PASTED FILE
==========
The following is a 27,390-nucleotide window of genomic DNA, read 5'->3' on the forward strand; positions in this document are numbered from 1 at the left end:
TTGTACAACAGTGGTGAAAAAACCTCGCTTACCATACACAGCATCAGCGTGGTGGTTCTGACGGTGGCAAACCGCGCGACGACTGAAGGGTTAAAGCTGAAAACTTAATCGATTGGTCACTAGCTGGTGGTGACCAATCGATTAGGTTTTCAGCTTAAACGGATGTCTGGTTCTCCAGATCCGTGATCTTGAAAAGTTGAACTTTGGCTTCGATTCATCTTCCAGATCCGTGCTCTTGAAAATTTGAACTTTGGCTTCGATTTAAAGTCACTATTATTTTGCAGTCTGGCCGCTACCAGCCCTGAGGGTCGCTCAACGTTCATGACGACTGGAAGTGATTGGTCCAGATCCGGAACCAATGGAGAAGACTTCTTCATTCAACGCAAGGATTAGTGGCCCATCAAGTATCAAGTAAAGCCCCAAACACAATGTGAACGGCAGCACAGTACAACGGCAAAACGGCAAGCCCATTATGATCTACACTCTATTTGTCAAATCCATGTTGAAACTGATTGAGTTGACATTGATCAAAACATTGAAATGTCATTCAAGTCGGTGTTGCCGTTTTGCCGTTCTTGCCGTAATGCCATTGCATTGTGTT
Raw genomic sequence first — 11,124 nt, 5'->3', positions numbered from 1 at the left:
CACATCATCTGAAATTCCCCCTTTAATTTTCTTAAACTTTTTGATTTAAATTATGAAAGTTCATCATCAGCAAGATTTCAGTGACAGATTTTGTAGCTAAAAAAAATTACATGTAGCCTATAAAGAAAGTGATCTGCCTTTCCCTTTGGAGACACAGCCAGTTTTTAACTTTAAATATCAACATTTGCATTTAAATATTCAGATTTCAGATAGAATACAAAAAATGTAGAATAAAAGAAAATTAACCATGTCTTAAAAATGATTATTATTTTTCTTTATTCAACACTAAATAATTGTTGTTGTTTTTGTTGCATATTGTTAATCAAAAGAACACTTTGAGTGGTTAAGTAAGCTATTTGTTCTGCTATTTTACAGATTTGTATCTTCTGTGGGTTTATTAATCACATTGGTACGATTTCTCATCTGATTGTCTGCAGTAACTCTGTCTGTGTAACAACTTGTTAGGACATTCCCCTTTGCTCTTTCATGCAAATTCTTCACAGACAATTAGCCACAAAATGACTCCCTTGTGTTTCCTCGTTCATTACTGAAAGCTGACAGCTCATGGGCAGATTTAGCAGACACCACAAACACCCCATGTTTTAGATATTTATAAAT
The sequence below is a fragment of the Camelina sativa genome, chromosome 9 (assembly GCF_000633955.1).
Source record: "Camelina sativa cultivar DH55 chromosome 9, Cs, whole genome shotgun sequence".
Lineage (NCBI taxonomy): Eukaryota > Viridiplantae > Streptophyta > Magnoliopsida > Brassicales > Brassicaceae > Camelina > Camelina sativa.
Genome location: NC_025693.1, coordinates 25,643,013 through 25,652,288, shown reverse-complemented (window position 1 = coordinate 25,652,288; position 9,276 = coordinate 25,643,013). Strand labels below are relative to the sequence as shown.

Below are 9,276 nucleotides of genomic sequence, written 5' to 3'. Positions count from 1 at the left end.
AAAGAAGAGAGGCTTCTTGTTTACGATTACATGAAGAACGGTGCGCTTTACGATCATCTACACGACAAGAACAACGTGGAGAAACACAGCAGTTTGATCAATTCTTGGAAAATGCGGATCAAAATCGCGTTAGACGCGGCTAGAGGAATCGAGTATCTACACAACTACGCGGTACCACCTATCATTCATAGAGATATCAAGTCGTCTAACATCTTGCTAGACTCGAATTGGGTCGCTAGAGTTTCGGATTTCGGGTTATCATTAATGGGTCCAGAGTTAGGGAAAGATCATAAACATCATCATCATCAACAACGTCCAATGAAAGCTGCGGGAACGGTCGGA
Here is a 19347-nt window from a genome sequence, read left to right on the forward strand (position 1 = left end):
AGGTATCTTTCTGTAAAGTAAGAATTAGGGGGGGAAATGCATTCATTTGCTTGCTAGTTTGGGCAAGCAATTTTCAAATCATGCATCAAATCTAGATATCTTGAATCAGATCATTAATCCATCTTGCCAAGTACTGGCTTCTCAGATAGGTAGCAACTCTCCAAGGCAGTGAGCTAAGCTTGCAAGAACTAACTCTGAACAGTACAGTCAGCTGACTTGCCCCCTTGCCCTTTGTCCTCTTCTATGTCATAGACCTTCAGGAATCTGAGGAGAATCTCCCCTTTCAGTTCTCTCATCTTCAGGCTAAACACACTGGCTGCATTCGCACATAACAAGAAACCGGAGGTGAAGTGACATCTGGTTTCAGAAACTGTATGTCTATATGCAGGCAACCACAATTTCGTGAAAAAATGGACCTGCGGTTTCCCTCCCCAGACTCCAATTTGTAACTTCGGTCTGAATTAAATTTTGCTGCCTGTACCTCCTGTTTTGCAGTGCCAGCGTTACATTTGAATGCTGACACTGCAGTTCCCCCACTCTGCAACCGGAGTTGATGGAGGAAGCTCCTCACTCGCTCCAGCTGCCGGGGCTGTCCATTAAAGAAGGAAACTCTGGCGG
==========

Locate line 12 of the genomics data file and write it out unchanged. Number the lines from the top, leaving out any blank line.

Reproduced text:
AGGTATCTTTCTGTAAAGTAAGAATTAGGGGGGGAAATGCATTCATTTGCTTGCTAGTTTGGGCAAGCAATTTTCAAATCATGCATCAAATCTAGATATCTTGAATCAGATCATTAATCCATCTTGCCAAGTACTGGCTTCTCAGATAGGTAGCAACTCTCCAAGGCAGTGAGCTAAGCTTGCAAGAACTAACTCTGAACAGTACAGTCAGCTGACTTGCCCCCTTGCCCTTTGTCCTCTTCTATGTCATAGACCTTCAGGAATCTGAGGAGAATCTCCCCTTTCAGTTCTCTCATCTTCAGGCTAAACACACTGGCTGCATTCGCACATAACAAGAAACCGGAGGTGAAGTGACATCTGGTTTCAGAAACTGTATGTCTATATGCAGGCAACCACAATTTCGTGAAAAAATGGACCTGCGGTTTCCCTCCCCAGACTCCAATTTGTAACTTCGGTCTGAATTAAATTTTGCTGCCTGTACCTCCTGTTTTGCAGTGCCAGCGTTACATTTGAATGCTGACACTGCAGTTCCCCCACTCTGCAACCGGAGTTGATGGAGGAAGCTCCTCACTCGCTCCAGCTGCCGGGGCTGTCCATTAAAGAAGGAAACTCTGGCGG